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Caring for your Urinary Catheter At Home - Today you are going home with a Urinary Indwelling Catheter. Now what?


Caring for your Urinary Catheter at Home

Today you are going home with a Urinary Indwelling Catheter. You may have had a catheter inserted because your bladder is unable to empty by itself. To understand how the indwelling catheter works, it helps to become familiar with the urinary system.

The urinary system’s main purpose is to remove urinary waste products from the body. Urine is made in the kidneys, moves through the ureters and is stored in the bladder until urine is emptied. The indwelling catheter is a soft flexible tube that is passed through the urethra into the bladder. The catheter is held in place by an inflated balloon on the end of the catheter inside the bladder. The other end of the catheter is joined to an external collection device (called the drainage bag/bottle).

The urine is no longer stored in the body but flows continuously into the collection bag. There are two types of collection bags: a large “overnight” drainage bag and a smaller “leg bag“. The overnight bag is attached when you sleep. The leg bag is used when you are walking, sitting and generally going about your day.


Caring for a catheter

When caring for your catheter, always ensure that you have washed your hands before handling the catheter and drainage bags. You must also wash around the site where the catheter enters the body every day with soap or water. Do not use any talcum powder or ointments around the site of the catheter, and check for any kinks in your tubing. Some other steps that you should take throughout the day include:

  • Emptying your urinary drainage bag regularly;
  • Strapping the catheter to the upper thigh using a catheter strap. Urinary drainage bags should also be strapped to the leg to maintain comfort;
  • At night, attach the overnight urinary drainage bag to the bottom of the leg bag. Ensure the tap between the leg bag and overnight bag is in the open position. Leg straps should be loosened;
  • Hang the overnight bag on a hanger, below the level of your bladder. Do not place overnight bag on the floor as this increases the risk of infection; and
  • In the morning make sure you close the tap on the leg bag before disconnecting the overnight bag.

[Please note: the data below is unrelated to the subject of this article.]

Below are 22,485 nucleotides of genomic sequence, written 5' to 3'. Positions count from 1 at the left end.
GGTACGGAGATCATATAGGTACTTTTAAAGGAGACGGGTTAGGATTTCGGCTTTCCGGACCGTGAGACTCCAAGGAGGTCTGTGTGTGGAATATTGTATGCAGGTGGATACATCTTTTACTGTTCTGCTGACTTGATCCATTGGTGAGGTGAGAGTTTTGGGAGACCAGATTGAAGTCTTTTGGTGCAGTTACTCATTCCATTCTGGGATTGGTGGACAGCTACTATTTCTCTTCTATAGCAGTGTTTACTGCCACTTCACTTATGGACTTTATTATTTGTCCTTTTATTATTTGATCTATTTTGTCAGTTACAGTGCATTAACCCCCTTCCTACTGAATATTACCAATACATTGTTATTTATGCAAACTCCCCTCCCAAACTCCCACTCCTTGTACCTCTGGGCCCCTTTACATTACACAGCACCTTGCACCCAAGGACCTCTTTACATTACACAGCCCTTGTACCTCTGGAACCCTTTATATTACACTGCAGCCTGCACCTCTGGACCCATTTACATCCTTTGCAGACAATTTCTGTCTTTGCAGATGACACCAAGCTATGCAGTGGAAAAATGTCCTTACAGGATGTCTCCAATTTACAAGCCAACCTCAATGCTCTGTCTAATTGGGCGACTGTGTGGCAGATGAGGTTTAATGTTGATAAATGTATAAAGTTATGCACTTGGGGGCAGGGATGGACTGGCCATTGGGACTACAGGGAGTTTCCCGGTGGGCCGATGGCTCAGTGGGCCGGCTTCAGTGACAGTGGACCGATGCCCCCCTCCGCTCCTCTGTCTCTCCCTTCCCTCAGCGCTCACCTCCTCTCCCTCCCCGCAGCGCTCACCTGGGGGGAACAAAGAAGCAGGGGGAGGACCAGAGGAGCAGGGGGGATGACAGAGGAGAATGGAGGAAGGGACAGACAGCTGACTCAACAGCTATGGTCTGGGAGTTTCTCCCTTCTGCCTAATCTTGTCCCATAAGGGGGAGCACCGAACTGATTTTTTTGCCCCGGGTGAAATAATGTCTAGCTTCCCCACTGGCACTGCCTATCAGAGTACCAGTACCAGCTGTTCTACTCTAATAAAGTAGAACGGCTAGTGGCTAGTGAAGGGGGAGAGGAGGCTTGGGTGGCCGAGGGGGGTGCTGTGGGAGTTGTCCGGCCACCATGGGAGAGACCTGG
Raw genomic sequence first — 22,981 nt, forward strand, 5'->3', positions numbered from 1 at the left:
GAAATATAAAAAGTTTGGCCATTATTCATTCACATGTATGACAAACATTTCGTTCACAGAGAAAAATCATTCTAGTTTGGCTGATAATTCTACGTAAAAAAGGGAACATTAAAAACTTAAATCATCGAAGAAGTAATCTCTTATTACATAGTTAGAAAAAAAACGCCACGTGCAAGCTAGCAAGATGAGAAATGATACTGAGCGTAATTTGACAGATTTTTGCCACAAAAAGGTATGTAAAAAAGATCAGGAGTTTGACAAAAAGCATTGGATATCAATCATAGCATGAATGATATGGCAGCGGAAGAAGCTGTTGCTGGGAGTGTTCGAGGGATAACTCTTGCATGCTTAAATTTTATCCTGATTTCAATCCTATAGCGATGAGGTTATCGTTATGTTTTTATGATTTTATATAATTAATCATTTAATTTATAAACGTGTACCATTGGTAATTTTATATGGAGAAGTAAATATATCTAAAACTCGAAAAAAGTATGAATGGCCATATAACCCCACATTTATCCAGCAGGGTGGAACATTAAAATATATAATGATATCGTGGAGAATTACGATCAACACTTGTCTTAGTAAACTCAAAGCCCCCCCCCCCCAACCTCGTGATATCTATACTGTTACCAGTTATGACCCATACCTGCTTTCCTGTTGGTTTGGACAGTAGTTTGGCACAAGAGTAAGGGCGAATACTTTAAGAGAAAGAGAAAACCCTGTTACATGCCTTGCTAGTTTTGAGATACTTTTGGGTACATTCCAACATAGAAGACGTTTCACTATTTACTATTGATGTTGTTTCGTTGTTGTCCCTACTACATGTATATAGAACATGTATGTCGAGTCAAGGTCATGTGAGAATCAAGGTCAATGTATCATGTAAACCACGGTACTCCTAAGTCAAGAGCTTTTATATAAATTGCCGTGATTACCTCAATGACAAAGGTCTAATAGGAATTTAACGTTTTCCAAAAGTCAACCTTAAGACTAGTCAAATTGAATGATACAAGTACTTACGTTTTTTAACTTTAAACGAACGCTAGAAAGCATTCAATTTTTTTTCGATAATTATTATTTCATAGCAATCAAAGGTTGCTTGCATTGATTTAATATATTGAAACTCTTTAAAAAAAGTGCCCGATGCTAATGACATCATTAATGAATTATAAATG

To empty the leg drainage bag: 

  1. Always wash your hands.
  2. Stand over the toilet and open the valve at the bottom of the leg bag.
  3. Take care not to touch the edge of the toilet with the bag or valve.
  4. Close the valve when the bag is empty.
  5. Wash your hands when finished.

To remove the overnight drainage bag in the morning: 

  1. Always wash your hands.
  2. Close the valve at the bottom of the leg bag.
  3. Disconnect the overnight bag from the leg bag.
  4. Readjust the leg straps on your leg bag.
  5. Empty your overnight bag and throw it in the bin.
  6. Wash your hands when finished.


What if I have a Catheter Valve?

Some people will have a catheter valve instead of a urinary drainage bag. To care for the valve, the valve must be:

  • Released every 3 - 4 hours to empty the bladder unless it’s uncomfortable, then release as needed.
  • Emptied before going to bed, overnight as required and first thing in the morning.
  • Sometimes the valve is attached to an overnight bag or bottle at night when you sleep. Your Community Nurse will advise you about this.

If you have a Suprapubic Pubic Catheter: Rotate the catheter 360 degrees every day while in the shower, to prevent an encrustation forming around the catheter.


Tips for living with a Catheter

  • Ensure that you change the overnight drainage bag each night, as these bags can only be used once;
  • Leg bags may be changed once a week and must remain attached to the end of your catheter at all times;
  • Drink two litres of fluid each day unless instructed otherwise by your doctor. This will help prevent infection and catheter blockage;
  • Avoid constipation as this can prevent the catheter from draining properly;
  • Drink two glasses of water before your catheter is changed. Your catheter is changed when clinically indicated by your nurse.
  • If there has been no urine draining for more than 4 hours, check that the tubing is not kinked. Try drinking water or walking to dislodge any blockage that may have occurred. If this doesn't work, contact your local doctor, community nurse or local Emergency Department.


Let your local doctor, community nurse or local Emergency Department know if you experience:

  • No urine output for more than 4 hours.
  • Cloudy or strong smelling urine.
  • Blood stained urine.
  • Lower abdominal pain or tenderness moving towards the lower back region.
  • Chills or fever.
  • Urine leaking from around the catheter.
  • The catheter comes out.


Where can I get the products to care for my Catheter?  

Superior Health Care has a wide range of urinary products that can assist you in caring for your urinary catheter. Many of these products are covered under the NDIS. These products can be found on our online store and include:

Superior Health Care is a registered NDIS provider, and can assist in coordinating the supply of these urinary products. To find out more, call 1800 87 87 22 or email Alternatively, leave your contact details on the enquiry form on our site.